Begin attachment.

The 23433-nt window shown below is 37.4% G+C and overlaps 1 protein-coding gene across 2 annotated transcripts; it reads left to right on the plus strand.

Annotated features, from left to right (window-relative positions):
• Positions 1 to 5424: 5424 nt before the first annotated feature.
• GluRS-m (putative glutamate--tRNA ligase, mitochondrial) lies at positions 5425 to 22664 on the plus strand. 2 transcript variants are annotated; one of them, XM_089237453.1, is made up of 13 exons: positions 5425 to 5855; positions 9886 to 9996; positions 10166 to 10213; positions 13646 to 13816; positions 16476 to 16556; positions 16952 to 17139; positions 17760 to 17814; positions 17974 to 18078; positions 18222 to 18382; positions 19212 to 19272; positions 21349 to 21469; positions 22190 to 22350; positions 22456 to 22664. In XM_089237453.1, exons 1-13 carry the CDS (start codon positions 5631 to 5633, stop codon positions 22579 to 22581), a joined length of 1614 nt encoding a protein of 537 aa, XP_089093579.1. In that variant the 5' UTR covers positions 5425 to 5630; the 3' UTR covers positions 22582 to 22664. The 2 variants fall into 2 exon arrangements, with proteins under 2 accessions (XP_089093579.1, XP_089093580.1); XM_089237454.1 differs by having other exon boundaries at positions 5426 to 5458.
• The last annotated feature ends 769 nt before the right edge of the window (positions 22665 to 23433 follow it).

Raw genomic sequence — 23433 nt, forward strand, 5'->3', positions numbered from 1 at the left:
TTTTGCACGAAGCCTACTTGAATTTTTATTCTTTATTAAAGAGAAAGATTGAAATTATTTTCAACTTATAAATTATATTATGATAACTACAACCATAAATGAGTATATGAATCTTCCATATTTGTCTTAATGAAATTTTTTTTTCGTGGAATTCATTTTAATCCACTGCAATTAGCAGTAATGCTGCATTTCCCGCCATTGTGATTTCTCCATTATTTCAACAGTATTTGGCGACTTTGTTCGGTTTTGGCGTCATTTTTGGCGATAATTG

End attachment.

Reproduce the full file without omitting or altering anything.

The 23433-nt window shown below is 37.4% G+C and overlaps 1 protein-coding gene across 2 annotated transcripts; it reads left to right on the plus strand.

Annotated features, from left to right (window-relative positions):
• Positions 1 to 5424: 5424 nt before the first annotated feature.
• GluRS-m (putative glutamate--tRNA ligase, mitochondrial) lies at positions 5425 to 22664 on the plus strand. 2 transcript variants are annotated; one of them, XM_089237453.1, is made up of 13 exons: positions 5425 to 5855; positions 9886 to 9996; positions 10166 to 10213; positions 13646 to 13816; positions 16476 to 16556; positions 16952 to 17139; positions 17760 to 17814; positions 17974 to 18078; positions 18222 to 18382; positions 19212 to 19272; positions 21349 to 21469; positions 22190 to 22350; positions 22456 to 22664. In XM_089237453.1, exons 1-13 carry the CDS (start codon positions 5631 to 5633, stop codon positions 22579 to 22581), a joined length of 1614 nt encoding a protein of 537 aa, XP_089093579.1. In that variant the 5' UTR covers positions 5425 to 5630; the 3' UTR covers positions 22582 to 22664. The 2 variants fall into 2 exon arrangements, with proteins under 2 accessions (XP_089093579.1, XP_089093580.1); XM_089237454.1 differs by having other exon boundaries at positions 5426 to 5458.
• The last annotated feature ends 769 nt before the right edge of the window (positions 22665 to 23433 follow it).

Raw genomic sequence — 23433 nt, forward strand, 5'->3', positions numbered from 1 at the left:
TTTTGCACGAAGCCTACTTGAATTTTTATTCTTTATTAAAGAGAAAGATTGAAATTATTTTCAACTTATAAATTATATTATGATAACTACAACCATAAATGAGTATATGAATCTTCCATATTTGTCTTAATGAAATTTTTTTTTCGTGGAATTCATTTTAATCCACTGCAATTAGCAGTAATGCTGCATTTCCCGCCATTGTGATTTCTCCATTATTTCAACAGTATTTGGCGACTTTGTTCGGTTTTGGCGTCATTTTTGGCGATAATTG